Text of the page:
Chronology of Yugoslav elections and protests
BELGRADE, Yugoslavia (AP) _ Highlights of Yugoslavia’s elections and the ensuing pro-democracy protests:
Nov. 3 _ Elections are held for federal parliament and local assemblies in 189 municipalities in Serbia. President Slobodan Milosevic’s ruling Socialists, allied with neo-Communists, win on the federal level. A runoff is needed for local elections.
Nov. 17 _ Runoff elections are held for local offices, and the three-party opposition coalition Zajedno appears to win in most large communities, including Belgrade.
Nov. 19 _ Milosevic-controlled electoral commissions annul local elections in several Serbian districts, mostly in cities areas where the opposition claimed victory.
Nov. 20 _ First day of opposition rallies.
Nov. 24 _ Courts, acting on complaints from Milosevic’s party, annulled the results of the runoff elections in Belgrade. They order a third round of voting in cities where opposition was strong.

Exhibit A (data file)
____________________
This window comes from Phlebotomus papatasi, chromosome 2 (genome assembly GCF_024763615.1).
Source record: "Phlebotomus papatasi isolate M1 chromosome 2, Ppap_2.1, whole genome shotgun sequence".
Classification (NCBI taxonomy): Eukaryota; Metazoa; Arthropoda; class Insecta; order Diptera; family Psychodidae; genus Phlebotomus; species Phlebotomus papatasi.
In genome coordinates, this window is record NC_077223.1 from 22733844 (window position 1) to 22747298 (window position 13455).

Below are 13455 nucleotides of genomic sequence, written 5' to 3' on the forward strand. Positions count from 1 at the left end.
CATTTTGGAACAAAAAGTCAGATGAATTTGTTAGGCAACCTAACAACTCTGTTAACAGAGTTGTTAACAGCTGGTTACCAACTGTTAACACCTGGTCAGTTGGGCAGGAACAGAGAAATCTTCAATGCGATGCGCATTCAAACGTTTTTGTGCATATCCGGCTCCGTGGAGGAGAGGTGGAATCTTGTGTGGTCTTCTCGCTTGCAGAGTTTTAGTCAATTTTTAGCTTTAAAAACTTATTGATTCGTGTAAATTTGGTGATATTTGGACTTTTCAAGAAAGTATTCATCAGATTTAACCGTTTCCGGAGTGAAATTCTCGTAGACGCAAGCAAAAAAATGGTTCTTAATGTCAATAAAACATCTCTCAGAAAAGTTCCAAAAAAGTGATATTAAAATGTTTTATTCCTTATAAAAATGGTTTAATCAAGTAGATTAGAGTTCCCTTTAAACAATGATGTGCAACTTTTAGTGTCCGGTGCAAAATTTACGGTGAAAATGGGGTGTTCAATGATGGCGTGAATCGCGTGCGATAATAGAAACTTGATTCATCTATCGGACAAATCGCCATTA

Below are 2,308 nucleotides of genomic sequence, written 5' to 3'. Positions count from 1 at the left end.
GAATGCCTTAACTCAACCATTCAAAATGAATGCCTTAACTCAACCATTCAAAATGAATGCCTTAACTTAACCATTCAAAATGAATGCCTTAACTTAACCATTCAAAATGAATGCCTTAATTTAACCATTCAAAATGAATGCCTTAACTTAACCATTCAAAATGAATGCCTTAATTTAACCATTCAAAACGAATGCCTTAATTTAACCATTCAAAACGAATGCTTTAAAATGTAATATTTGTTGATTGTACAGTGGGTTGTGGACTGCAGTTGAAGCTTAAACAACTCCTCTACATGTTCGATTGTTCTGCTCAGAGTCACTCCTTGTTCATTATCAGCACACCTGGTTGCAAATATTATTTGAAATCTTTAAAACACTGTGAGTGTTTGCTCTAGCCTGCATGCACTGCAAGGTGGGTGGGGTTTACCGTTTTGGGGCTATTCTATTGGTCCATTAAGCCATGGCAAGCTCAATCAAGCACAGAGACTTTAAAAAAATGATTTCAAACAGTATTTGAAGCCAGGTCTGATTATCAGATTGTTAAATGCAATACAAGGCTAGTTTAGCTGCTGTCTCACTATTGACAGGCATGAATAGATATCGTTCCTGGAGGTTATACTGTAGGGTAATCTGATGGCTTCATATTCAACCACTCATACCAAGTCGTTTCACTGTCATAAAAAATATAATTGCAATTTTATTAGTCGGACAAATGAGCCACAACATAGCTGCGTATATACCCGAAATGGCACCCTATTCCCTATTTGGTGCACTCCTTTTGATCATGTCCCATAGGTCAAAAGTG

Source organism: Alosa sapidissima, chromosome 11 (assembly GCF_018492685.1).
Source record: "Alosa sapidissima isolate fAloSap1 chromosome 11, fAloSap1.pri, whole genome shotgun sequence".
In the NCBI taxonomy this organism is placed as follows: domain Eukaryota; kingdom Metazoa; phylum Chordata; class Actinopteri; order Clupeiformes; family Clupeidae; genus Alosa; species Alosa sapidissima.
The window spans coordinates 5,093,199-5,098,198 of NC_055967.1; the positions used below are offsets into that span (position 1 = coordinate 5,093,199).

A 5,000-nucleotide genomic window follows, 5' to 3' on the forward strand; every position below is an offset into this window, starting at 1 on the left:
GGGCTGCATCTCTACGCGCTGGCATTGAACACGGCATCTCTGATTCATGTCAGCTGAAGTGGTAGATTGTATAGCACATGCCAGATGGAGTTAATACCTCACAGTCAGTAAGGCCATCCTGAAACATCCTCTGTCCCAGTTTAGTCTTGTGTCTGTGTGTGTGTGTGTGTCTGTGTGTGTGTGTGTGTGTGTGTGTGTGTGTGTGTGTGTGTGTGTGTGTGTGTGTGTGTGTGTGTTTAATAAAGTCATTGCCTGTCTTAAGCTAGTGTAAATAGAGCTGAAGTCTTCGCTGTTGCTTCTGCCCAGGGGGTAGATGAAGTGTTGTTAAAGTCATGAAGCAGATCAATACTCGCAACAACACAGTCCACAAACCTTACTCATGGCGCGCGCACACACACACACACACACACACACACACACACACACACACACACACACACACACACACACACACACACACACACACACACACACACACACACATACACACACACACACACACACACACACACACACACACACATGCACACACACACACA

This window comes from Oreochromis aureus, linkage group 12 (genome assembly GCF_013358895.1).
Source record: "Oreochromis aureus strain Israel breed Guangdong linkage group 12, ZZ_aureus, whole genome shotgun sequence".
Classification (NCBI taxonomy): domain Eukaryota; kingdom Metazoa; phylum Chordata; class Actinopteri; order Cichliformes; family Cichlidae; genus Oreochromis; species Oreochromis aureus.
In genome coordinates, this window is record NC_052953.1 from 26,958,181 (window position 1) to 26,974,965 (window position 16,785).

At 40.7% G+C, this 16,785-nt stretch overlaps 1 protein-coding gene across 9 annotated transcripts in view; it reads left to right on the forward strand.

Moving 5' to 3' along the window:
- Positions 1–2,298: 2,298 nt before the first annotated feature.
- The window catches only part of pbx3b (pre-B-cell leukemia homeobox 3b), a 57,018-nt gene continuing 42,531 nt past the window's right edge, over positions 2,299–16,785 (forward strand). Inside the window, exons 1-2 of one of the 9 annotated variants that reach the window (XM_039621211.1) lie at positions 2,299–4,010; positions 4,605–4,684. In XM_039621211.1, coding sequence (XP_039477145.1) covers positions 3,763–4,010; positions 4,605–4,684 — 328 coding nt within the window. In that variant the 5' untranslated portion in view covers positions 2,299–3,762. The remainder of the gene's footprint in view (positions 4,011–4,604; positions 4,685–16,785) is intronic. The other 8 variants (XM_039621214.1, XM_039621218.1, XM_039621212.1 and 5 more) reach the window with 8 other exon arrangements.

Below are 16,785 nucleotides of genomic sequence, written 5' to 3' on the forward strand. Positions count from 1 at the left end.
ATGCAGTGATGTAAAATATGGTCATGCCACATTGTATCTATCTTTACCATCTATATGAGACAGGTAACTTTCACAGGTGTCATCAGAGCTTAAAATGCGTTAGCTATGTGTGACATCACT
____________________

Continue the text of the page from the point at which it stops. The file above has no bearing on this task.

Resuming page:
Nov. 27 _ Third-round voting is held. Milosevic’s candidates win easily due to near-total boycott by the opposition.
Nov. 30 _ Number of demonstrators at rally reaches 150,000.
Dec. 8 _ Supreme Court rejects an appeal to reinstate the opposition’s victory in Belgrade.
Dec. 13 _ In a letter to U.S. Secretary of State Warren Christopher, Milosevic denies the charge he stole the election and invites a foreign review.
Dec. 15 _ A court in the southern Serb town of Nis rules that the opposition won there.
Dec. 17 _ Milosevic meets with student protesters who marched from Nis, promises them an investigation of the election controversy.
Dec. 19 _ Number of demonstrators reaches new high of 250,000.
Dec. 20 _ Fact-finding mission from Organization for Security and Cooperation in Europe arrives in Belgrade.
Dec. 24 _ Violence explodes as opposition supporters clash with Milosevic backers in Belgrade. Police beat opposition protesters. At least 58 people are injured.
Dec. 25 _ Police ban anti-government rallies.
Dec. 26 _ Riot police seal off a central square and beat demonstrators with clubs. Death confirmed of Predrag Starcevic, a man police beat two days earlier.
Dec. 27 _ International fact-finders urge Milosevic to concede defeat. The OSCE reports the opposition won in 13 communities _ almost all cities, including Belgrade.
Dec. 28 _ Starcevic, the first person killed in demonstrations, is buried and thousands attend funeral. The prime minister of Montenegro, Serbia’s tiny partner what remains of the Yugoslav federation, sends a message of support to Belgrade students.
Dec. 29 _ A group of Yugoslav army officers expresses support for protesters in a letter.